My hon. Friend has rightly said that sentences for the very top end of the scale are reserved for particularly egregious offences and he mentioned some of the particular factors that are aggravating. According to the guidelines, they include previous convictions for motoring offences, and more than one person being killed as a result of the event. Every death on the road is a tragedy but there is a scale, and it is right that when more than one death occurs, that should be reflected in the sentence. That is an aggravating feature, as is serious injury to one or more victims. I will mention just two more: other offences being committed at the same time, such as driving without a licence; and driving off in an attempt to avoid detection or apprehension. I am grateful to my hon. Friend for his kind words about our constructive meeting on some of these detailed points.
In terms of recent reforms, our laws must strongly signal that causing death by dangerous driving will not be tolerated. I know that, recognising a trend of inadequate sentences for causing death by dangerous driving, my hon. Friend warmly welcomed and fully supported the Police, Crime, Sentencing and Courts Act 2022. He rightly said that it increases the maximum sentence from 14 years imprisonment to life imprisonment. Of course, that is only for offences committed after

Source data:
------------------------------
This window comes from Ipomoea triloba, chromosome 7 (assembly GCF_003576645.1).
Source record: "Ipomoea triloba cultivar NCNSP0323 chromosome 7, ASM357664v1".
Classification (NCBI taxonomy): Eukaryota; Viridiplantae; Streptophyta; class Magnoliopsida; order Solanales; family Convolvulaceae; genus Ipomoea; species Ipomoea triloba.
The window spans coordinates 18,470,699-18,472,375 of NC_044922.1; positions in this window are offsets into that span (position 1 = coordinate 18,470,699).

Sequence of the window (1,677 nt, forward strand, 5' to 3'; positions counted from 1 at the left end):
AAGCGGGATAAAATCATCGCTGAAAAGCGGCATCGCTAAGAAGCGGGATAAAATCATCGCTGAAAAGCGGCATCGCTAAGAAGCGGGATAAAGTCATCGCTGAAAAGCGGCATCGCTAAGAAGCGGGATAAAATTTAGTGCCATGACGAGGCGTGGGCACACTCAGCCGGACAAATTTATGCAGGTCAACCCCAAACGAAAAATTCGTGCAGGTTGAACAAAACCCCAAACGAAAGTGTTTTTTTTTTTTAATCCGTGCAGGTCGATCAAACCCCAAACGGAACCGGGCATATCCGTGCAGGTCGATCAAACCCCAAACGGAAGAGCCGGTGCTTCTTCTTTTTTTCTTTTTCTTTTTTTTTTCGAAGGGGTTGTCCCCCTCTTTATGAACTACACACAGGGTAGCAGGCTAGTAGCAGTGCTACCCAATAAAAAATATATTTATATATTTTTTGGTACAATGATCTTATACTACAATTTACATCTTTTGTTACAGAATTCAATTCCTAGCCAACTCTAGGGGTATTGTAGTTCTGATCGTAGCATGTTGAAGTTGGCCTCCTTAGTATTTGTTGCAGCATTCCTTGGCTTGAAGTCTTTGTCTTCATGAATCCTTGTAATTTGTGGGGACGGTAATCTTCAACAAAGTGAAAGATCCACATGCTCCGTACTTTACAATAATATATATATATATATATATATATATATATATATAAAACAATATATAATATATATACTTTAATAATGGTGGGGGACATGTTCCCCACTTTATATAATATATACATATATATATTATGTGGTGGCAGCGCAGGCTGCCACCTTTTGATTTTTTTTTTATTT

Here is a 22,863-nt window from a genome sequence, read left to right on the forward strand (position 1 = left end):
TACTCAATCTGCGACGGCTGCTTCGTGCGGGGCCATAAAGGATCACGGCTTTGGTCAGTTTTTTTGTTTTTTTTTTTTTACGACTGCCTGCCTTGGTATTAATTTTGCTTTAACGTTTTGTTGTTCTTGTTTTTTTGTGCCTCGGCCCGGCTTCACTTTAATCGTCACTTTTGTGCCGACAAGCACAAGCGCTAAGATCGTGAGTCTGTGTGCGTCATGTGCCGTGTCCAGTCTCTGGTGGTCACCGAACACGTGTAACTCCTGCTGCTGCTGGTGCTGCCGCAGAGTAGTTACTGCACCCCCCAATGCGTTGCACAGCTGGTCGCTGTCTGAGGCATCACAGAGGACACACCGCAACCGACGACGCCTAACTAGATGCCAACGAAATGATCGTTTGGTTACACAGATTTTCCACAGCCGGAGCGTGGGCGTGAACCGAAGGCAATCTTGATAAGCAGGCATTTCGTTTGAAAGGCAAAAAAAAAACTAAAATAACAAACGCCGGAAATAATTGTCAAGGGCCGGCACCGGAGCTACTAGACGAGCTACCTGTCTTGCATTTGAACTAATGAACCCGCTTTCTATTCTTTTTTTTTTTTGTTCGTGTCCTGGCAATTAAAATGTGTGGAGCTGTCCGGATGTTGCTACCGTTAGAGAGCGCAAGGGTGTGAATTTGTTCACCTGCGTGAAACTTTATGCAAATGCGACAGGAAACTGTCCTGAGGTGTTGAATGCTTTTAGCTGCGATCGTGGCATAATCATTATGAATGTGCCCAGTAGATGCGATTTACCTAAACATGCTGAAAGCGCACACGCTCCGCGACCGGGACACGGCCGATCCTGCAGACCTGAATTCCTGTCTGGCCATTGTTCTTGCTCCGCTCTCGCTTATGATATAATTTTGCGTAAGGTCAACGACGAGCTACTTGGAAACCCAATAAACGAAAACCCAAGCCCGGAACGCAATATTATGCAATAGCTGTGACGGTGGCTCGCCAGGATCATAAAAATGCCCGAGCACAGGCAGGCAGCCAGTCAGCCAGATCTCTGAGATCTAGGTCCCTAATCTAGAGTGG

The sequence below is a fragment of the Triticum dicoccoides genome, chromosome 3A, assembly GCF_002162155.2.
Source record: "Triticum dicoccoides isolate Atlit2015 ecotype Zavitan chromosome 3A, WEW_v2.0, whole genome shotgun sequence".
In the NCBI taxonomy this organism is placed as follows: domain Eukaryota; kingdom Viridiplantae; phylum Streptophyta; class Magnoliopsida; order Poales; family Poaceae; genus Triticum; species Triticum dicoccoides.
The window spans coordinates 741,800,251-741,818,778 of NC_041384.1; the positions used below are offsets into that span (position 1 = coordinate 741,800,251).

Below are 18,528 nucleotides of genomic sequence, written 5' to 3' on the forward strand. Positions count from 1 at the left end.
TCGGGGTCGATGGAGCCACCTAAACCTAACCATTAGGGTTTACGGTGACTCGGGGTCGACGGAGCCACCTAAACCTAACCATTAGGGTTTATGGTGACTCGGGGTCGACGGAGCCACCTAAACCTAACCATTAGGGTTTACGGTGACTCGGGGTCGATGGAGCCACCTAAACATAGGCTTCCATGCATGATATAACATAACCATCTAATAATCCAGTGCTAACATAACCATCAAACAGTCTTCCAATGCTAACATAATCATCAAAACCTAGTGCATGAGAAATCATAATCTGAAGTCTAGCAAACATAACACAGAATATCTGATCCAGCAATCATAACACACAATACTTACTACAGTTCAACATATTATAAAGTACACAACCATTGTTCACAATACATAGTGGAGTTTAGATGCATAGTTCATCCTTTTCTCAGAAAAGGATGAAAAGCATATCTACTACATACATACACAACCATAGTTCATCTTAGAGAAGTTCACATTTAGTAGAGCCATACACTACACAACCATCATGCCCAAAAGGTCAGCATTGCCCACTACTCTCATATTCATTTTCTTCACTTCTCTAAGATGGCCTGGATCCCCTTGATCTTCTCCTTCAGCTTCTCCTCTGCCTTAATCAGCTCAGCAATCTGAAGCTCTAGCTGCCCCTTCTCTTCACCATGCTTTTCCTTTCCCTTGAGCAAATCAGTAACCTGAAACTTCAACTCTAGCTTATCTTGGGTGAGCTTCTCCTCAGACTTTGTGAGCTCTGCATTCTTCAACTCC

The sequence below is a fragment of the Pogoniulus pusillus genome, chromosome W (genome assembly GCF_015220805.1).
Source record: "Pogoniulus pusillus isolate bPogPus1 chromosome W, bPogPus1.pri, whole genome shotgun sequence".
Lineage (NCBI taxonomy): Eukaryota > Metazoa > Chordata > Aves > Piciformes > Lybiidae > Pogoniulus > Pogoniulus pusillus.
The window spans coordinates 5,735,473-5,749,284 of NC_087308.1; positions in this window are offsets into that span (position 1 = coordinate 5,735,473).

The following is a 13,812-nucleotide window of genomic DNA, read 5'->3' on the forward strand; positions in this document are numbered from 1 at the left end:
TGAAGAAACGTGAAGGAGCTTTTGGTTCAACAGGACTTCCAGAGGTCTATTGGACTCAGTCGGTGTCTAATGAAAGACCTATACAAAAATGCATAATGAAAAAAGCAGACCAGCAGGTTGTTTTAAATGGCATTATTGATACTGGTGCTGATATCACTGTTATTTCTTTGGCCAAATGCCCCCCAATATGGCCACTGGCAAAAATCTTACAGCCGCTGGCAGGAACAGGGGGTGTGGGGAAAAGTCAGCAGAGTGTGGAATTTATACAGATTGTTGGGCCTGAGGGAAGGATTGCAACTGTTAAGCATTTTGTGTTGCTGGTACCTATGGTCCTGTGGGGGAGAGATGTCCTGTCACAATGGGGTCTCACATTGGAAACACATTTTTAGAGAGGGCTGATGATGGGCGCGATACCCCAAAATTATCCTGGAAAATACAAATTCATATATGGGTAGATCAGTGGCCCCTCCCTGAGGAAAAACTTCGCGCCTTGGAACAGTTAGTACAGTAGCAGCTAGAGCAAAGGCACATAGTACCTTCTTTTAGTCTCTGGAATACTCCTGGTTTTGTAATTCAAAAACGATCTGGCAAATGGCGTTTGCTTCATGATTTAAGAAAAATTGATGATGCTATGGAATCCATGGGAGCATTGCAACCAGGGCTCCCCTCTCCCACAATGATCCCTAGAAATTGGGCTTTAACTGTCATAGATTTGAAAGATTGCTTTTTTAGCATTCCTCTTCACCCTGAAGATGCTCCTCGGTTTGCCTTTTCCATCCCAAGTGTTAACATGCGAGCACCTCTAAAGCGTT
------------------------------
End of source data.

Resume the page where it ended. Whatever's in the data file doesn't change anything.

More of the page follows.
I know that my hon. Friend is committed to tackling drivers under the influence of alcohol and drugs, and to ensuring that all such drivers are caught and punished. The Government are too. First, we have increased the maximum penalties for causing death by careless driving when under the influence of drink or drugs. Secondly, we have changed the law to increase the maximum period of imprisonment and the minimum driver disqualification period for those who commit the most serious road traffic offences, ensuring that they are kept off our roads for longer periods. I know that my hon. Friend is also aware of the Department for Transport’s call for evidence relating to drug driving, which closed in June. This combined approach of tough penalties and rigorous enforcement reinforces the social unacceptability of drink and drug driving, and reminds people of the very serious consequences.
I am seriously grateful to my hon. Friend for bringing this debate. The ULS scheme is not shrouded in mystery, and nor should it be, but it is not often that we have the opportunity to debate the scheme in any detail and I am grateful to him for providing this opportunity. I am also grateful to his constituents, and I acknowledge their courage in allowing Sharlotte’s case to be highlighted. I know personally how difficult it is for family members to come to Parliament after such a tragic event, and I know the toll that even this debate will be taking, but as my hon. Friend continues his campaign, it may be at least some little comfort to know that Sharlotte’s tragic case will help to highlight the scourge of dangerous driving and has helped to make a difference through my hon. Friend’s campaign and the increase in sentencing in the 2022 Act. Sharlotte’s memory will continue to have a positive impact in the future.
Question put and agreed to.